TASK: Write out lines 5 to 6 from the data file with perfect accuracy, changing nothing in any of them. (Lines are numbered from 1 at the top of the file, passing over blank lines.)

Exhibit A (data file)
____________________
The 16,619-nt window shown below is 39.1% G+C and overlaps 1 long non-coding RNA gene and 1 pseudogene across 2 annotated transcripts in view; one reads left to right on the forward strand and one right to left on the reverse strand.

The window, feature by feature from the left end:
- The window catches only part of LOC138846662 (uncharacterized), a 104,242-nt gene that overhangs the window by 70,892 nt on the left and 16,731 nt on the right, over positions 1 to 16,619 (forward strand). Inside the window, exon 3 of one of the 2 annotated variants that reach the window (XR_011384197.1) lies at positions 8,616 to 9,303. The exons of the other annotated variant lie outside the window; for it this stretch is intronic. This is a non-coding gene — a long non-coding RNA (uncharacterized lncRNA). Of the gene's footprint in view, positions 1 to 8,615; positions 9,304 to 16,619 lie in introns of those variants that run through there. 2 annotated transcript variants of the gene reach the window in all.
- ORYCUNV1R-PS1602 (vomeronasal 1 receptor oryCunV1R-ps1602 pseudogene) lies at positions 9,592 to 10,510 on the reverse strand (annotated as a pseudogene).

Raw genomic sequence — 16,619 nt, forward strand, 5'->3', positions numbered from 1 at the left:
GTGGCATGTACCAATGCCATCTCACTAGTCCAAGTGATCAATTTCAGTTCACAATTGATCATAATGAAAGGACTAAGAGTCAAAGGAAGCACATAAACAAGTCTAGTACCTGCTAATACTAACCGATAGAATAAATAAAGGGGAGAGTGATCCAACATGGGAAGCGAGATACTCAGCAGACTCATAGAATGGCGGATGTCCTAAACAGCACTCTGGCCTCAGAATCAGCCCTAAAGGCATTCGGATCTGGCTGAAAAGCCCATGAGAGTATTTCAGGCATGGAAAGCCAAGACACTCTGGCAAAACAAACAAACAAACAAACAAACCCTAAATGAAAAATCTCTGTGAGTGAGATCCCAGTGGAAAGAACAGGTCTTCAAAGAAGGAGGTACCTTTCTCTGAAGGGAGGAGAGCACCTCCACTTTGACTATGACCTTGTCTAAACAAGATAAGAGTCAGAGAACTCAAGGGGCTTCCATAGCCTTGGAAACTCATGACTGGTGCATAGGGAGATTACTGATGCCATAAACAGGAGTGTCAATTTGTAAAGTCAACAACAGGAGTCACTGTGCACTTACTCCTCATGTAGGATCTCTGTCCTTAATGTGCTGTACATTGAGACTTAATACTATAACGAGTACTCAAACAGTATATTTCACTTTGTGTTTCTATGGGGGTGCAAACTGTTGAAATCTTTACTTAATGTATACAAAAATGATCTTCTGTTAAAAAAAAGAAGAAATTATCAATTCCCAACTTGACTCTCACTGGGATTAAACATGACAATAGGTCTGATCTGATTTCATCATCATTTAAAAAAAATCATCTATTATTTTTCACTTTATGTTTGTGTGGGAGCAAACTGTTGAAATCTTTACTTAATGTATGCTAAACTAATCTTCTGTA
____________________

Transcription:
Raw genomic sequence — 16,619 nt, forward strand, 5'->3', positions numbered from 1 at the left:
GTGGCATGTACCAATGCCATCTCACTAGTCCAAGTGATCAATTTCAGTTCACAATTGATCATAATGAAAGGACTAAGAGTCAAAGGAAGCACATAAACAAGTCTAGTACCTGCTAATACTAACCGATAGAATAAATAAAGGGGAGAGTGATCCAACATGGGAAGCGAGATACTCAGCAGACTCATAGAATGGCGGATGTCCTAAACAGCACTCTGGCCTCAGAATCAGCCCTAAAGGCATTCGGATCTGGCTGAAAAGCCCATGAGAGTATTTCAGGCATGGAAAGCCAAGACACTCTGGCAAAACAAACAAACAAACAAACAAACCCTAAATGAAAAATCTCTGTGAGTGAGATCCCAGTGGAAAGAACAGGTCTTCAAAGAAGGAGGTACCTTTCTCTGAAGGGAGGAGAGCACCTCCACTTTGACTATGACCTTGTCTAAACAAGATAAGAGTCAGAGAACTCAAGGGGCTTCCATAGCCTTGGAAACTCATGACTGGTGCATAGGGAGATTACTGATGCCATAAACAGGAGTGTCAATTTGTAAAGTCAACAACAGGAGTCACTGTGCACTTACTCCTCATGTAGGATCTCTGTCCTTAATGTGCTGTACATTGAGACTTAATACTATAACGAGTACTCAAACAGTATATTTCACTTTGTGTTTCTATGGGGGTGCAAACTGTTGAAATCTTTACTTAATGTATACAAAAATGATCTTCTGTTAAAAAAAAGAAGAAATTATCAATTCCCAACTTGACTCTCACTGGGATTAAACATGACAATAGGTCTGATCTGATTTCATCATCATTTAAAAAAAATCATCTATTATTTTTCACTTTATGTTTGTGTGGGAGCAAACTGTTGAAATCTTTACTTAATGTATGCTAAACTAATCTTCTGTA